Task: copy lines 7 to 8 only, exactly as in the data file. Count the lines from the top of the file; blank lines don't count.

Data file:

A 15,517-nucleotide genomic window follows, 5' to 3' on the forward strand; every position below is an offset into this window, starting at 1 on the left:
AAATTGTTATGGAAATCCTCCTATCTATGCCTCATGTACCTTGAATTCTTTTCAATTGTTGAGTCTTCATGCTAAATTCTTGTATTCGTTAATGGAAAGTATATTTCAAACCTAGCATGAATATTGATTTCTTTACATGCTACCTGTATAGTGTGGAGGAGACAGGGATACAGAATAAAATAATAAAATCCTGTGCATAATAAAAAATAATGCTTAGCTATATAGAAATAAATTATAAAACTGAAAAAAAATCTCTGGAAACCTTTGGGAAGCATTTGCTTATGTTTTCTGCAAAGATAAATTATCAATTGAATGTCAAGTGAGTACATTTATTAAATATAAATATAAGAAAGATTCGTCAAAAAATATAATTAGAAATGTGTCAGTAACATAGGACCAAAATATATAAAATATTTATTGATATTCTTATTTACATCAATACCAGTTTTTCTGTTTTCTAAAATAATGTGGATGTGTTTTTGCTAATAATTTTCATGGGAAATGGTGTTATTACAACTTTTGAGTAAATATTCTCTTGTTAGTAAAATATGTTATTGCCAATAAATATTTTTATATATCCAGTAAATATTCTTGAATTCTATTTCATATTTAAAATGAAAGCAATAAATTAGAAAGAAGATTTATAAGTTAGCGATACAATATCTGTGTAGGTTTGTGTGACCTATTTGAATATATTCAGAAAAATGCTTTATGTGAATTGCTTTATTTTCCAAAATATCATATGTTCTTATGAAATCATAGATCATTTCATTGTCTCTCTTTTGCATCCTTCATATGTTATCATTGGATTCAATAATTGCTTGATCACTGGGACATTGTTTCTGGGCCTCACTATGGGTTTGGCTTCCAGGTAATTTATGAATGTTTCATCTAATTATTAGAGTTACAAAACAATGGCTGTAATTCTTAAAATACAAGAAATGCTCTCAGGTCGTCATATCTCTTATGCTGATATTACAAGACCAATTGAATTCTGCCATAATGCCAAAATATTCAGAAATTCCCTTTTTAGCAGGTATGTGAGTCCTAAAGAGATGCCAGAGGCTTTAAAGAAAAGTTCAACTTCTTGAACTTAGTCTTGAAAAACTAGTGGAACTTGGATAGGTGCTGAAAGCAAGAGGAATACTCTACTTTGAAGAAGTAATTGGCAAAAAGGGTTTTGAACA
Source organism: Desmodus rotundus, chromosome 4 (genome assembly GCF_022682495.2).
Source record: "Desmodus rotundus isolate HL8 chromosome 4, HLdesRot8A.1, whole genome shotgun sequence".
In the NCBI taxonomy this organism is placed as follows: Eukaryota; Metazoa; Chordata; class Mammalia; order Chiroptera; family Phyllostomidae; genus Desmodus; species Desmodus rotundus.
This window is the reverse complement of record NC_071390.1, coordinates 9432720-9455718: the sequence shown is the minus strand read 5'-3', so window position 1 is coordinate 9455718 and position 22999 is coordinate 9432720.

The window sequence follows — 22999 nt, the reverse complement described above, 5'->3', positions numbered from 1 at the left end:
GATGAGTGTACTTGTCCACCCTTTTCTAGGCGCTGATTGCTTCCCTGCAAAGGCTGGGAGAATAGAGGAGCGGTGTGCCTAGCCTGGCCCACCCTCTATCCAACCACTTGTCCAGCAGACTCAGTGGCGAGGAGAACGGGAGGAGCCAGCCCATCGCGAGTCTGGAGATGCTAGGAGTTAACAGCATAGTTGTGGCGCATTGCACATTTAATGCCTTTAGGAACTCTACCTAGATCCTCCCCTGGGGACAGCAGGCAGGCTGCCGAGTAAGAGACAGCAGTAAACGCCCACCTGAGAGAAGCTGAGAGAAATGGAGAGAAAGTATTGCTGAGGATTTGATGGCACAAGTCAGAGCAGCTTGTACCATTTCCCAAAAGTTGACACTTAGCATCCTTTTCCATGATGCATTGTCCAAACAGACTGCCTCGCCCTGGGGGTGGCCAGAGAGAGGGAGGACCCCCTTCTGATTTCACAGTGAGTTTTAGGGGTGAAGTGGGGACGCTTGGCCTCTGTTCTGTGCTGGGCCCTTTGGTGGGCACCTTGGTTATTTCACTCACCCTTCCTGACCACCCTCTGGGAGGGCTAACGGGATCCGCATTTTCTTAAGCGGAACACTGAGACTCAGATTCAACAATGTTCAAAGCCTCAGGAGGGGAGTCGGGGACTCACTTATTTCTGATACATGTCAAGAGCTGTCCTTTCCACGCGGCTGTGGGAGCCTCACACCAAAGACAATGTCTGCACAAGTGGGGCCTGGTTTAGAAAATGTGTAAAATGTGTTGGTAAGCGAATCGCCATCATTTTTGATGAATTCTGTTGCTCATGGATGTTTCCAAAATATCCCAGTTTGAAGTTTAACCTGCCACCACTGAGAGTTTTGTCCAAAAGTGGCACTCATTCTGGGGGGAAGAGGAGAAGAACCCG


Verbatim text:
The window sequence follows — 22999 nt, the reverse complement described above, 5'->3', positions numbered from 1 at the left end:
GATGAGTGTACTTGTCCACCCTTTTCTAGGCGCTGATTGCTTCCCTGCAAAGGCTGGGAGAATAGAGGAGCGGTGTGCCTAGCCTGGCCCACCCTCTATCCAACCACTTGTCCAGCAGACTCAGTGGCGAGGAGAACGGGAGGAGCCAGCCCATCGCGAGTCTGGAGATGCTAGGAGTTAACAGCATAGTTGTGGCGCATTGCACATTTAATGCCTTTAGGAACTCTACCTAGATCCTCCCCTGGGGACAGCAGGCAGGCTGCCGAGTAAGAGACAGCAGTAAACGCCCACCTGAGAGAAGCTGAGAGAAATGGAGAGAAAGTATTGCTGAGGATTTGATGGCACAAGTCAGAGCAGCTTGTACCATTTCCCAAAAGTTGACACTTAGCATCCTTTTCCATGATGCATTGTCCAAACAGACTGCCTCGCCCTGGGGGTGGCCAGAGAGAGGGAGGACCCCCTTCTGATTTCACAGTGAGTTTTAGGGGTGAAGTGGGGACGCTTGGCCTCTGTTCTGTGCTGGGCCCTTTGGTGGGCACCTTGGTTATTTCACTCACCCTTCCTGACCACCCTCTGGGAGGGCTAACGGGATCCGCATTTTCTTAAGCGGAACACTGAGACTCAGATTCAACAATGTTCAAAGCCTCAGGAGGGGAGTCGGGGACTCACTTATTTCTGATACATGTCAAGAGCTGTCCTTTCCACGCGGCTGTGGGAGCCTCACACCAAAGACAATGTCTGCACAAGTGGGGCCTGGTTTAGAAAATGTGTAAAATGTGTTGGTAAGCGAATCGCCATCATTTTTGATGAATTCTGTTGCTCATGGATGTTTCCAAAATATCCCAGTTTGAAGTTTAACCTGCCACCACTGAGAGTTTTGTCCAAAAGTGGCACTCATTCTGGGGGGAAGAGGAGAAGAACCCG